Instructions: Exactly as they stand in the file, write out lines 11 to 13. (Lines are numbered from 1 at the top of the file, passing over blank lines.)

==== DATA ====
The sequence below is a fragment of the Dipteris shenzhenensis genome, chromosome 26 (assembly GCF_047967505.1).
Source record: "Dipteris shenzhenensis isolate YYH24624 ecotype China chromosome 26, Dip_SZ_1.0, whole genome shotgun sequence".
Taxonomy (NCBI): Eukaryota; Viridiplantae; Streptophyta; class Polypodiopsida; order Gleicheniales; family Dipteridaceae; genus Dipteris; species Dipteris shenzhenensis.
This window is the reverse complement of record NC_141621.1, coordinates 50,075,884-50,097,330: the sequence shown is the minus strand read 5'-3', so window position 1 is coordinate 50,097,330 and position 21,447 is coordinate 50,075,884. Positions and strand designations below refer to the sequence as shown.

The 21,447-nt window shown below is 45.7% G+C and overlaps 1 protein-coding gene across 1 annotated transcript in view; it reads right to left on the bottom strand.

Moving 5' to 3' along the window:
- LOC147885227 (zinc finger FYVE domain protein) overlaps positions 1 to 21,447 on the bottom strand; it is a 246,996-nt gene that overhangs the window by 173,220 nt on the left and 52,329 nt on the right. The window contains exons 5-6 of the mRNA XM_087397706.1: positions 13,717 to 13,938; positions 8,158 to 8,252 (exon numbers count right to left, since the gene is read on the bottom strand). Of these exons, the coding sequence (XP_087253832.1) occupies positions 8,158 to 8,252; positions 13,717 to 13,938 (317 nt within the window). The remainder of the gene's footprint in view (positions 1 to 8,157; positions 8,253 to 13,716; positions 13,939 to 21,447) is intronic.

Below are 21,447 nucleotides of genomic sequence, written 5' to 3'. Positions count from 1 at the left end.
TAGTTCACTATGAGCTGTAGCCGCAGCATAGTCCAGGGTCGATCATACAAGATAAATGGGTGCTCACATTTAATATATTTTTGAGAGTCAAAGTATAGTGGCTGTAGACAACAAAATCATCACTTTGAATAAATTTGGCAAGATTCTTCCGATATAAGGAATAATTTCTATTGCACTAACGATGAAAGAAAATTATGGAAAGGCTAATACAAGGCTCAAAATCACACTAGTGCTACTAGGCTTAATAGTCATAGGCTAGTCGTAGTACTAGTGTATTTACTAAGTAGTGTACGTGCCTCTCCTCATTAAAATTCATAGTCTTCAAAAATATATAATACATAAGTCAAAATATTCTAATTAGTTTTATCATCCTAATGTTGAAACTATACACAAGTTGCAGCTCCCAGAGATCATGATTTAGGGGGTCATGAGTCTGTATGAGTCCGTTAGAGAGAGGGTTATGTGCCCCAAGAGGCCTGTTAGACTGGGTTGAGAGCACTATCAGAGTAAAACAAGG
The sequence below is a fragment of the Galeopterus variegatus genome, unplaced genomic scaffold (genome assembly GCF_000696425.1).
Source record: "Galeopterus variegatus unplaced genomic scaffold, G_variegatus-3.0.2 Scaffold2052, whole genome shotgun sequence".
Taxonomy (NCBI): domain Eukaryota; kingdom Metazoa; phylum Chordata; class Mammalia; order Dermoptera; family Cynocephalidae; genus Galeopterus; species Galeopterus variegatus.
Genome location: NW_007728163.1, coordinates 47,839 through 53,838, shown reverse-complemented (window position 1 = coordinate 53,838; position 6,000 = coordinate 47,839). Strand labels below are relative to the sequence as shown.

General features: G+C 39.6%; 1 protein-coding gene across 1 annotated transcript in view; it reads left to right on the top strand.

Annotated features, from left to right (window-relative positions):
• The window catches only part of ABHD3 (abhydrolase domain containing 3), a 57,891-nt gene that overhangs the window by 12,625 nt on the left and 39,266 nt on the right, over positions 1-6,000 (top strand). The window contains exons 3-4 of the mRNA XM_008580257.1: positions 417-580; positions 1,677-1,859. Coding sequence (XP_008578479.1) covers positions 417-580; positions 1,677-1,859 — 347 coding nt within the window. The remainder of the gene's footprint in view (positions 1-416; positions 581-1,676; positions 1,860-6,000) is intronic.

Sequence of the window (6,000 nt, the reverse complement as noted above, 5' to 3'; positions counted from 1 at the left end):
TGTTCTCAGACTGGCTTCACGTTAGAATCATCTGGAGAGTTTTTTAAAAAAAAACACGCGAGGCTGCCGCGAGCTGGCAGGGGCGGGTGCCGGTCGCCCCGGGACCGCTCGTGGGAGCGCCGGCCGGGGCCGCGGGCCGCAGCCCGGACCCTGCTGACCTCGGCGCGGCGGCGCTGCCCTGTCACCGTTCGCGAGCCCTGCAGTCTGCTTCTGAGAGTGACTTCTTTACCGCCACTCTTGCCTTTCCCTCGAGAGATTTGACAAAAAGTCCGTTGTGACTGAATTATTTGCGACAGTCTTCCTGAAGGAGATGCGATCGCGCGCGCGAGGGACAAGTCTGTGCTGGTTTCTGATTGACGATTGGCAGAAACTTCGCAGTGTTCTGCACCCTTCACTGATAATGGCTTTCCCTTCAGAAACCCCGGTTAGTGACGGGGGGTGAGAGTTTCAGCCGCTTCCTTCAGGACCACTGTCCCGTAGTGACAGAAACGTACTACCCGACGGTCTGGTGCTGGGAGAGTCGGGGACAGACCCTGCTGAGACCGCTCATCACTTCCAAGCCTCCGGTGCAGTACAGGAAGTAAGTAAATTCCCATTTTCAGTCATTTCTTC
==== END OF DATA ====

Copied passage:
Source record: "Galeopterus variegatus unplaced genomic scaffold, G_variegatus-3.0.2 Scaffold2052, whole genome shotgun sequence".
Taxonomy (NCBI): domain Eukaryota; kingdom Metazoa; phylum Chordata; class Mammalia; order Dermoptera; family Cynocephalidae; genus Galeopterus; species Galeopterus variegatus.
Genome location: NW_007728163.1, coordinates 47,839 through 53,838, shown reverse-complemented (window position 1 = coordinate 53,838; position 6,000 = coordinate 47,839). Strand labels below are relative to the sequence as shown.